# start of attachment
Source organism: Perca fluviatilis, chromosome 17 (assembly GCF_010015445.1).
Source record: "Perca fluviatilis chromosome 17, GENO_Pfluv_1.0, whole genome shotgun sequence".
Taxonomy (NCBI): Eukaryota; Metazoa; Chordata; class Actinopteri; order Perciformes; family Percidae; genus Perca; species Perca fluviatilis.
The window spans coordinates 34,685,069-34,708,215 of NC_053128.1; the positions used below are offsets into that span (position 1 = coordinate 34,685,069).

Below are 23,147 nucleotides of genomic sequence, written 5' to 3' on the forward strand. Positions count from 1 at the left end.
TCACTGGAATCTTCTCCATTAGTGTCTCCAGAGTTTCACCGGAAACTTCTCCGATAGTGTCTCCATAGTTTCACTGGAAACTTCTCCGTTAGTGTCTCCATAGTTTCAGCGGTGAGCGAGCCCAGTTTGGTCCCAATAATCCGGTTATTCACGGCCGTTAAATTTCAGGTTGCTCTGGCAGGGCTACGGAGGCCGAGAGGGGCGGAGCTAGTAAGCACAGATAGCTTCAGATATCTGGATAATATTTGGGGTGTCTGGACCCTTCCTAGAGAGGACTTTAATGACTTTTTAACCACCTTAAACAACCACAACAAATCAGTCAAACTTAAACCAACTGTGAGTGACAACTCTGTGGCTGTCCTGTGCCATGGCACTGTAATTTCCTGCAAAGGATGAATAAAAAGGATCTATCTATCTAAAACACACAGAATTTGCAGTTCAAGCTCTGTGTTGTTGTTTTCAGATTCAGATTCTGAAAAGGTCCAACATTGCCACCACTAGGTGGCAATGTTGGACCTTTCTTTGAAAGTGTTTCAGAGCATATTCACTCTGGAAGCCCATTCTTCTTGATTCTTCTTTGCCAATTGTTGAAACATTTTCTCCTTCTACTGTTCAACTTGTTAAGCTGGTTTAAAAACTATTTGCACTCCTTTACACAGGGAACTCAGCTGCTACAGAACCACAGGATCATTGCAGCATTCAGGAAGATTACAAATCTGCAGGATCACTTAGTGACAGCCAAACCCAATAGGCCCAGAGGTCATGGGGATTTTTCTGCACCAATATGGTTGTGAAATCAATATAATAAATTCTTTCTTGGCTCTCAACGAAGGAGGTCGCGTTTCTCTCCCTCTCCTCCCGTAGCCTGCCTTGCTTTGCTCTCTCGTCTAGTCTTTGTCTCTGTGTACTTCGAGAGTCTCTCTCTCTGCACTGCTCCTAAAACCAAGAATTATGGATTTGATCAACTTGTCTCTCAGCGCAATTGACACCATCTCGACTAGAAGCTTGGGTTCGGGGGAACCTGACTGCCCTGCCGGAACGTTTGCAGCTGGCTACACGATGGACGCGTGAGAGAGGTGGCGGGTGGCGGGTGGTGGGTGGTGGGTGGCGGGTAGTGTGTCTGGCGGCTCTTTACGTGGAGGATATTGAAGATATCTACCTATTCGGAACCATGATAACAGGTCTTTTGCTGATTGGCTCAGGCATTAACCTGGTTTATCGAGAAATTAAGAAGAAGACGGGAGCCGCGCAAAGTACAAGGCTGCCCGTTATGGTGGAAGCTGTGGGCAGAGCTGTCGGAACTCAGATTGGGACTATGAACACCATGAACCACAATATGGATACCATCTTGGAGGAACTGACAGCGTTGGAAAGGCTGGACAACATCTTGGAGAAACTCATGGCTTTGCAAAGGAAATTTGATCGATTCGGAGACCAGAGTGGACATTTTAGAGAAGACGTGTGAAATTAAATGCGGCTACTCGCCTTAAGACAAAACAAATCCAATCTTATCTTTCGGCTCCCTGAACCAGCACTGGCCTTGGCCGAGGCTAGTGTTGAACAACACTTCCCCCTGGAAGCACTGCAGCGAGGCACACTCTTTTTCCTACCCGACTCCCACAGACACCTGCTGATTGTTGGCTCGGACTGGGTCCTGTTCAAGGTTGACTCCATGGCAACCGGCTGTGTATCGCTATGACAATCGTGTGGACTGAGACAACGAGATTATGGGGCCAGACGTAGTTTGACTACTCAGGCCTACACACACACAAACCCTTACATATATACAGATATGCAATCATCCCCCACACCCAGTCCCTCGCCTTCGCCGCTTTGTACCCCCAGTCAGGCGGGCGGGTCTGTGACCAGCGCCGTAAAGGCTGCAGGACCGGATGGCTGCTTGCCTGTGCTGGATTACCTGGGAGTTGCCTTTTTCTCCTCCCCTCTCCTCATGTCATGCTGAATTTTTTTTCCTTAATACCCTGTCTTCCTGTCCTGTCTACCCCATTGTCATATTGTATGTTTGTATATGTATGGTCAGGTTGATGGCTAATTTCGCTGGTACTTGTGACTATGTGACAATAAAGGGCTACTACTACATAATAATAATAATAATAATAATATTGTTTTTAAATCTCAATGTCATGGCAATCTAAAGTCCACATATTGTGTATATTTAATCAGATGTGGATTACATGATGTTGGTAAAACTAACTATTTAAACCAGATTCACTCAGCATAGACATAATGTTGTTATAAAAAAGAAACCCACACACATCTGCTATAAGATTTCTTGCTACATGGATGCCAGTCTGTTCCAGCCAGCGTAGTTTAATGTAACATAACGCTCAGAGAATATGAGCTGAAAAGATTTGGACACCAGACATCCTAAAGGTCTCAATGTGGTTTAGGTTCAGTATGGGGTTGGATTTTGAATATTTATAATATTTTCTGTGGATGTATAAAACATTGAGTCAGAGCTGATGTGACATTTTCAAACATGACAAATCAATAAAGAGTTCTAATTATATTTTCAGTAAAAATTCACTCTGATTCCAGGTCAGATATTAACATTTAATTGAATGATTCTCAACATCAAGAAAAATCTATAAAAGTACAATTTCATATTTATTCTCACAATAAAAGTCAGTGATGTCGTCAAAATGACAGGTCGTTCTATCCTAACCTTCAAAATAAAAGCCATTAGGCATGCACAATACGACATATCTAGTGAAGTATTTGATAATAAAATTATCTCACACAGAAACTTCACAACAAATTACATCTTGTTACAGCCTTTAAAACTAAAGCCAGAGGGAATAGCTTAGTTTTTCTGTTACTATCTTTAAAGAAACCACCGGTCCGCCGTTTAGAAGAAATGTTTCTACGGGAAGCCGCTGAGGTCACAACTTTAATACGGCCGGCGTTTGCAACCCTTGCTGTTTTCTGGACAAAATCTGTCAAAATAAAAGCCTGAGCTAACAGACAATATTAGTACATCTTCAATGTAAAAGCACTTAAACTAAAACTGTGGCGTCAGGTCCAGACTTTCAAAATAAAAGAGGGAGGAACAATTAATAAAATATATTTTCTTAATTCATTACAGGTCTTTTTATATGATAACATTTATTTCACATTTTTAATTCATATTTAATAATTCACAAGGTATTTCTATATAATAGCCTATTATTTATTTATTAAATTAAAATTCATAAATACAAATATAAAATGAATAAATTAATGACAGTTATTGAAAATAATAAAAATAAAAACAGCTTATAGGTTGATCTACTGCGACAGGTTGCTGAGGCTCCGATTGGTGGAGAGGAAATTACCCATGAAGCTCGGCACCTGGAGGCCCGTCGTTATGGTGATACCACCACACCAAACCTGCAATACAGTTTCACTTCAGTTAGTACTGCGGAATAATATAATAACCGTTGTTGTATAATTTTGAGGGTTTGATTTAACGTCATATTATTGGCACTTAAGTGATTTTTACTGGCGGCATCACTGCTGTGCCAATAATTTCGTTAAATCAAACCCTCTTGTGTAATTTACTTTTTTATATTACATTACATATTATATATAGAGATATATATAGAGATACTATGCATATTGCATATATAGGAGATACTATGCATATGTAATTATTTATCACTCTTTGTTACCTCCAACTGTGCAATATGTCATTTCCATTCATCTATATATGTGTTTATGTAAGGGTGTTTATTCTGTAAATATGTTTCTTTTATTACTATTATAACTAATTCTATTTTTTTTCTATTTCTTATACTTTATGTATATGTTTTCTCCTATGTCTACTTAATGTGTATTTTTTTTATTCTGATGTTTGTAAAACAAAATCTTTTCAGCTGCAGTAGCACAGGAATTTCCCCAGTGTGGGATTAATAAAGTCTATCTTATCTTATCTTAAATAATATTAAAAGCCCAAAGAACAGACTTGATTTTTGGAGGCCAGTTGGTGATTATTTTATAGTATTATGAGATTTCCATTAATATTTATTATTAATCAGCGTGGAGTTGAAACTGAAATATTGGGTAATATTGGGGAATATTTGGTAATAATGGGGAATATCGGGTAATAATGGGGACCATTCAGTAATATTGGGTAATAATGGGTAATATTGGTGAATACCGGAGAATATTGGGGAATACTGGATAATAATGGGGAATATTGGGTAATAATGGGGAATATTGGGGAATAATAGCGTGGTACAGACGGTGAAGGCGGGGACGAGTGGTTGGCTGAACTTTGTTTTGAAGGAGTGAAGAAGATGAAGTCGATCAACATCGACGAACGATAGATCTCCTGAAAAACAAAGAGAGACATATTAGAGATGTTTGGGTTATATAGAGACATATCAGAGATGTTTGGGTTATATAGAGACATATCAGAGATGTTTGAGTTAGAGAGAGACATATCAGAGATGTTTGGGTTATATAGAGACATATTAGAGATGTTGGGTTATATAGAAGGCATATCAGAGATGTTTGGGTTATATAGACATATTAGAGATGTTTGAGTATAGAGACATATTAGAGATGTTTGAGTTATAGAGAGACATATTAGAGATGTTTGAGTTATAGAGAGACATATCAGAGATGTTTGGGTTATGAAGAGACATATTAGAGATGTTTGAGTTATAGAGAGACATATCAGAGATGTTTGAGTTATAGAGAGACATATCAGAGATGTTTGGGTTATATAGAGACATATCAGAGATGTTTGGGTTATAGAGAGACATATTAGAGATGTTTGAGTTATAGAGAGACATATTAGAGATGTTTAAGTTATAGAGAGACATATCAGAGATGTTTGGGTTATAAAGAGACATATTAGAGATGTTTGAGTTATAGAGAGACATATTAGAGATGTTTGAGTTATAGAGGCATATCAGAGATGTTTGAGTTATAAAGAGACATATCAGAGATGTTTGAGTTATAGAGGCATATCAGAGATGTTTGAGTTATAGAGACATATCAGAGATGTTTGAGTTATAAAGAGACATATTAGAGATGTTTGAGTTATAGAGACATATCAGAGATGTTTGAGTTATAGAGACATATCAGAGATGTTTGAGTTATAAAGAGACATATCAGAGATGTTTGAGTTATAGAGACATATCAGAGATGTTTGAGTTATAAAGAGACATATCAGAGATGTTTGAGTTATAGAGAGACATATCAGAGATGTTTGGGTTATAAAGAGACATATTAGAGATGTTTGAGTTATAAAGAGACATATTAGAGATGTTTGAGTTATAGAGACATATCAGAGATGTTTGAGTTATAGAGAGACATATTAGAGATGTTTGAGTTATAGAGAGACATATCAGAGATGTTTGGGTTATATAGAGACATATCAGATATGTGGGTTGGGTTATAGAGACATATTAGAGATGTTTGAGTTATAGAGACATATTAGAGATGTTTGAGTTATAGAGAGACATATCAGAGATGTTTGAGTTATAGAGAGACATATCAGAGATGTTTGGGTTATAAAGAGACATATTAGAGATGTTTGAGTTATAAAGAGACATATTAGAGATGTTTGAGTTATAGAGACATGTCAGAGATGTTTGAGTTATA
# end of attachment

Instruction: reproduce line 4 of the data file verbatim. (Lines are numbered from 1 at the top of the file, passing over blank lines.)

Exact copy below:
The window spans coordinates 34,685,069-34,708,215 of NC_053128.1; the positions used below are offsets into that span (position 1 = coordinate 34,685,069).